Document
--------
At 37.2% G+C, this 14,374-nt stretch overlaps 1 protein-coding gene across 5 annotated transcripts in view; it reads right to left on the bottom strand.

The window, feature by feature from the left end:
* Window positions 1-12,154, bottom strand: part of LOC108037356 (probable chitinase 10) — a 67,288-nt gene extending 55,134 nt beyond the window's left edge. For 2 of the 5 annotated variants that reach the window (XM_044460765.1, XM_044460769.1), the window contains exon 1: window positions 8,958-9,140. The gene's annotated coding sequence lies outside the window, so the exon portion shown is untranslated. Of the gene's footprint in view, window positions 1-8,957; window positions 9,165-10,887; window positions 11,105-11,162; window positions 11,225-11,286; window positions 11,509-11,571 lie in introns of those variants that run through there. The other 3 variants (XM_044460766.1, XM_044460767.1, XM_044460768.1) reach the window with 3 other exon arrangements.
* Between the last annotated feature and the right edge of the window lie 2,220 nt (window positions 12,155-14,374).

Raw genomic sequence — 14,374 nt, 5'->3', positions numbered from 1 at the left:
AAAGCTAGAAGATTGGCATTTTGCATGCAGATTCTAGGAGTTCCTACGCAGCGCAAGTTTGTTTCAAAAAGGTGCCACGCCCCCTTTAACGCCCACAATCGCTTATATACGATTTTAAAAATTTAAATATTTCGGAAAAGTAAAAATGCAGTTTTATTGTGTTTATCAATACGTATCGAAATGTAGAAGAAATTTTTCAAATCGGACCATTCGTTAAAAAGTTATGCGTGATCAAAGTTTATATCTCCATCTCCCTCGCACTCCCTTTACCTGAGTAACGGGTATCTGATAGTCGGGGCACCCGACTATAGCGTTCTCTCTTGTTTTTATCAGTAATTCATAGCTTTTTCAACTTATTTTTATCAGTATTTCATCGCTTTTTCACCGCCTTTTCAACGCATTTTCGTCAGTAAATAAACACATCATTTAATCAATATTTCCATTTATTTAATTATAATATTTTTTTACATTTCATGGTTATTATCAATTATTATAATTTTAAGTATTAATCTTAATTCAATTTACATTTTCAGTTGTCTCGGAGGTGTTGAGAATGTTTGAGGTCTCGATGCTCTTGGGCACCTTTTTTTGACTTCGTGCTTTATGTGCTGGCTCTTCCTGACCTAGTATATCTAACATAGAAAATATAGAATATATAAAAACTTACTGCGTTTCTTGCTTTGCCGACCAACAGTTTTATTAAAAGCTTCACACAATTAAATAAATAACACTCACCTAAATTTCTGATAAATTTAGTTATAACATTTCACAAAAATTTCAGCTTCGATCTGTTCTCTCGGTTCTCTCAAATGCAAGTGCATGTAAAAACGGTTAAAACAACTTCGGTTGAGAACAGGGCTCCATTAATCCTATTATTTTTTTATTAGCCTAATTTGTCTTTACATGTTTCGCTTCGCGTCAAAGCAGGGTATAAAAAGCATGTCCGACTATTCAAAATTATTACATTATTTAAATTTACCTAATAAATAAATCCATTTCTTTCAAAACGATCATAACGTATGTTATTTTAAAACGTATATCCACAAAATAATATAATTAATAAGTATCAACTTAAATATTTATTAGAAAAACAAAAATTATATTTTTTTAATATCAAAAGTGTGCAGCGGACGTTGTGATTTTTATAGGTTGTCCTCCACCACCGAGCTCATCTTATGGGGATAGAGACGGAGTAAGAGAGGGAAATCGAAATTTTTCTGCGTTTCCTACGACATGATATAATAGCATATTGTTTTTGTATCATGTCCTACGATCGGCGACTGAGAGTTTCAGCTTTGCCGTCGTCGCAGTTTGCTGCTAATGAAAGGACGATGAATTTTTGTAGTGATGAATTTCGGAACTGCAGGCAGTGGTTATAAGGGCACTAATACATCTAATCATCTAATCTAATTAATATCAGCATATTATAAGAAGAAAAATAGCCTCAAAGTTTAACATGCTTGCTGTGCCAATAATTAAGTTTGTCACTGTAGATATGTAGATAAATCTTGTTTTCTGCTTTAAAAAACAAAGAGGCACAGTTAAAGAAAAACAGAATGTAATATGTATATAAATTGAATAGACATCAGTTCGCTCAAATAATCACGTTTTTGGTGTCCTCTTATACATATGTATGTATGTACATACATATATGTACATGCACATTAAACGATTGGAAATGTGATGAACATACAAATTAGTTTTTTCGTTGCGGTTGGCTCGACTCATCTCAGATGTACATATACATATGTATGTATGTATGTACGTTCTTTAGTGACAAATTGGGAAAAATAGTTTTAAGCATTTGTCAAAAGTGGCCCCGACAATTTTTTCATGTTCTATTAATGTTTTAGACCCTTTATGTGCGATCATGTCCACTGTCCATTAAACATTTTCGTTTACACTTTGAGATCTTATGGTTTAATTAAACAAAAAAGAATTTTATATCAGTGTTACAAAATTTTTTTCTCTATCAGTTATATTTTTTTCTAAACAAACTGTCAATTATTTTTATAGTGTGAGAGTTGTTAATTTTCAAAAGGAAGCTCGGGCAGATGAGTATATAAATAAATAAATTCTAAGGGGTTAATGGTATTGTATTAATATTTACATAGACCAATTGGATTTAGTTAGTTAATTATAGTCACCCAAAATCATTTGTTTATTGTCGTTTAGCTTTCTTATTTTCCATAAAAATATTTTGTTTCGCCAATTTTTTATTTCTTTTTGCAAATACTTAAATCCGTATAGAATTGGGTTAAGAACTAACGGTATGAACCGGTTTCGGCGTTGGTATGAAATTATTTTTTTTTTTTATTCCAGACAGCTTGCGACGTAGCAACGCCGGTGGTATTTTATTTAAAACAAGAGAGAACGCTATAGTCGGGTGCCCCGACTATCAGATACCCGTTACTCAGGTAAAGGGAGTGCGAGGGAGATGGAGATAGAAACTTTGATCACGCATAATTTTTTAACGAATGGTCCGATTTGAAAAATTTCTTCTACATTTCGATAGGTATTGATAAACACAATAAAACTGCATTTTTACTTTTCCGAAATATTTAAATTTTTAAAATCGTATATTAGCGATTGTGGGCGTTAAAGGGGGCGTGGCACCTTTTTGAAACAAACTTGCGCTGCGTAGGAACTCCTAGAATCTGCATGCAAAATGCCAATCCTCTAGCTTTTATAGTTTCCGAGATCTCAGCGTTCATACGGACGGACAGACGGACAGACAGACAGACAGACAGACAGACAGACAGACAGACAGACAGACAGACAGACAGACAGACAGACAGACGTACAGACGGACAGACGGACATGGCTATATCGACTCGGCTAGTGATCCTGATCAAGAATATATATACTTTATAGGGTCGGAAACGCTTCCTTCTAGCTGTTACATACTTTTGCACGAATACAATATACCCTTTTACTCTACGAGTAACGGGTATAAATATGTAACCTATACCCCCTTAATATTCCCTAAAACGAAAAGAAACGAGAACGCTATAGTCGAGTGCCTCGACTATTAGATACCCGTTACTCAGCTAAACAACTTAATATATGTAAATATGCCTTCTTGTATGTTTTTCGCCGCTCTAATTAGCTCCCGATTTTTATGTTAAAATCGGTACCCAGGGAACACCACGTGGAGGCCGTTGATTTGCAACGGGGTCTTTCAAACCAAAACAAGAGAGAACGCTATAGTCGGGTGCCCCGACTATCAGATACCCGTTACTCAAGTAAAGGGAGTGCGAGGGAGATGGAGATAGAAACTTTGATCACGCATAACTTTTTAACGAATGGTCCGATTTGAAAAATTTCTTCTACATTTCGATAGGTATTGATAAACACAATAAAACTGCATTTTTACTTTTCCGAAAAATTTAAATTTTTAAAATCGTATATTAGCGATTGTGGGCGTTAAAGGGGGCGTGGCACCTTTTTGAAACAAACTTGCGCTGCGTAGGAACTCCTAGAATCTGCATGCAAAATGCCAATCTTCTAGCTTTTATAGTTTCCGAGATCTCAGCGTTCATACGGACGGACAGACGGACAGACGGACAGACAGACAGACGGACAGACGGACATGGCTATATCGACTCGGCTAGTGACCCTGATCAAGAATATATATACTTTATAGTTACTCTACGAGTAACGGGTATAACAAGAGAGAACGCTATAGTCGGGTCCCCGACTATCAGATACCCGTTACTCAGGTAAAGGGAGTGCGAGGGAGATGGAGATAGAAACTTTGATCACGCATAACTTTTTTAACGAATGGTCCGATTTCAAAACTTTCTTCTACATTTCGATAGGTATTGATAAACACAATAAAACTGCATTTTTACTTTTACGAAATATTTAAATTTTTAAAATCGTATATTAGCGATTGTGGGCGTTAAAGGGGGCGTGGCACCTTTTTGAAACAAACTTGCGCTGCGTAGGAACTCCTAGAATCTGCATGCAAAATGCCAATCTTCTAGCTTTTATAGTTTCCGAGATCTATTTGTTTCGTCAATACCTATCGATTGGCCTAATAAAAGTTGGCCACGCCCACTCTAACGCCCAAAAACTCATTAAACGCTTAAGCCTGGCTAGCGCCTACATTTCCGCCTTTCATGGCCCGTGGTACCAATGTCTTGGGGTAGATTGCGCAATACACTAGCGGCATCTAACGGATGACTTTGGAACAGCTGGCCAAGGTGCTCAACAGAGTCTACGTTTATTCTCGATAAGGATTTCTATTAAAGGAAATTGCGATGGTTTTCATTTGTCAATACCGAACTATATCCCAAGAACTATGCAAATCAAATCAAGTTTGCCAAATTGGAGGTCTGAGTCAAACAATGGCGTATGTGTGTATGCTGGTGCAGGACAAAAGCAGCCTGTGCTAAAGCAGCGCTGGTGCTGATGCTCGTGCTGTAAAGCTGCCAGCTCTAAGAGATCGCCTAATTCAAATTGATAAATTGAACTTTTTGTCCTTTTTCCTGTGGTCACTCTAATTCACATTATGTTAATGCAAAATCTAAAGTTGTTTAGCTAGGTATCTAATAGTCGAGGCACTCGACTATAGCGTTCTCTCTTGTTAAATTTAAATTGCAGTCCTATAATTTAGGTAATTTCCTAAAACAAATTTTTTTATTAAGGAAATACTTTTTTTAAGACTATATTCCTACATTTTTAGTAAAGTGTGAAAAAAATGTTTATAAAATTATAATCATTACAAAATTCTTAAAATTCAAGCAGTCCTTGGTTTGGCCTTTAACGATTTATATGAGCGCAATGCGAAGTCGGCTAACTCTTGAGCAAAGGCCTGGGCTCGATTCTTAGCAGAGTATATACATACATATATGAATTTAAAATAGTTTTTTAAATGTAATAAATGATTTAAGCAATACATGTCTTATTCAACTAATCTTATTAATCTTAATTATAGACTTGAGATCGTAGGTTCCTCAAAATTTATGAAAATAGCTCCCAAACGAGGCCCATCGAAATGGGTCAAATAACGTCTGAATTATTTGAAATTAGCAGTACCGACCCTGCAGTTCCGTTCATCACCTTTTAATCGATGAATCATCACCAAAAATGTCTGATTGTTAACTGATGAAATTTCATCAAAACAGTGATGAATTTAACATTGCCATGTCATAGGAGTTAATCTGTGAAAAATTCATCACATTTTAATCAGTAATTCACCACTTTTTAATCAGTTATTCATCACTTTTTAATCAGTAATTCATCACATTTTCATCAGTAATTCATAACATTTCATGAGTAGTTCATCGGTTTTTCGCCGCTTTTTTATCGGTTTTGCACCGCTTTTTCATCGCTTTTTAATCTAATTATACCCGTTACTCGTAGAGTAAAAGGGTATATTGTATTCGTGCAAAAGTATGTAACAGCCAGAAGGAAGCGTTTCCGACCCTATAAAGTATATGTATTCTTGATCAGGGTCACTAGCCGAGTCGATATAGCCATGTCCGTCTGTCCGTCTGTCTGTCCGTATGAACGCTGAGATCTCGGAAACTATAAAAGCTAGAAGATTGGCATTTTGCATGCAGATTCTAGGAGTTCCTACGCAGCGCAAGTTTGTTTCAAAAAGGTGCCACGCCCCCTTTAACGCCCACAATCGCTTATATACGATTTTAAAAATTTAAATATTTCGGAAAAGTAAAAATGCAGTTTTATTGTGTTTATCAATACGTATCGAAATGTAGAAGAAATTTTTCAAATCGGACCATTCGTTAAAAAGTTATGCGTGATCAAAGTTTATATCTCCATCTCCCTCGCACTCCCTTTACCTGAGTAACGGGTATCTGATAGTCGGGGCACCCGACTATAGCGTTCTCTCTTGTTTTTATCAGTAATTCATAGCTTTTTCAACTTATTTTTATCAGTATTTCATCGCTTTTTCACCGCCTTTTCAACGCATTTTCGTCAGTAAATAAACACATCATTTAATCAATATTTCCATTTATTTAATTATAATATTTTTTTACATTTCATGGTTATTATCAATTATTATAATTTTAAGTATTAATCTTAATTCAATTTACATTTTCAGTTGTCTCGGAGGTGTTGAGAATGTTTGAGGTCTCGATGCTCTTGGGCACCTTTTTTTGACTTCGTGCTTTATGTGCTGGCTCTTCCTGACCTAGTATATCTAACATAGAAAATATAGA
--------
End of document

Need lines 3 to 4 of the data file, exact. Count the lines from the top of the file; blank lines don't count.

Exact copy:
* Window positions 1-12,154, bottom strand: part of LOC108037356 (probable chitinase 10) — a 67,288-nt gene extending 55,134 nt beyond the window's left edge. For 2 of the 5 annotated variants that reach the window (XM_044460765.1, XM_044460769.1), the window contains exon 1: window positions 8,958-9,140. The gene's annotated coding sequence lies outside the window, so the exon portion shown is untranslated. Of the gene's footprint in view, window positions 1-8,957; window positions 9,165-10,887; window positions 11,105-11,162; window positions 11,225-11,286; window positions 11,509-11,571 lie in introns of those variants that run through there. The other 3 variants (XM_044460766.1, XM_044460767.1, XM_044460768.1) reach the window with 3 other exon arrangements.
* Between the last annotated feature and the right edge of the window lie 2,220 nt (window positions 12,155-14,374).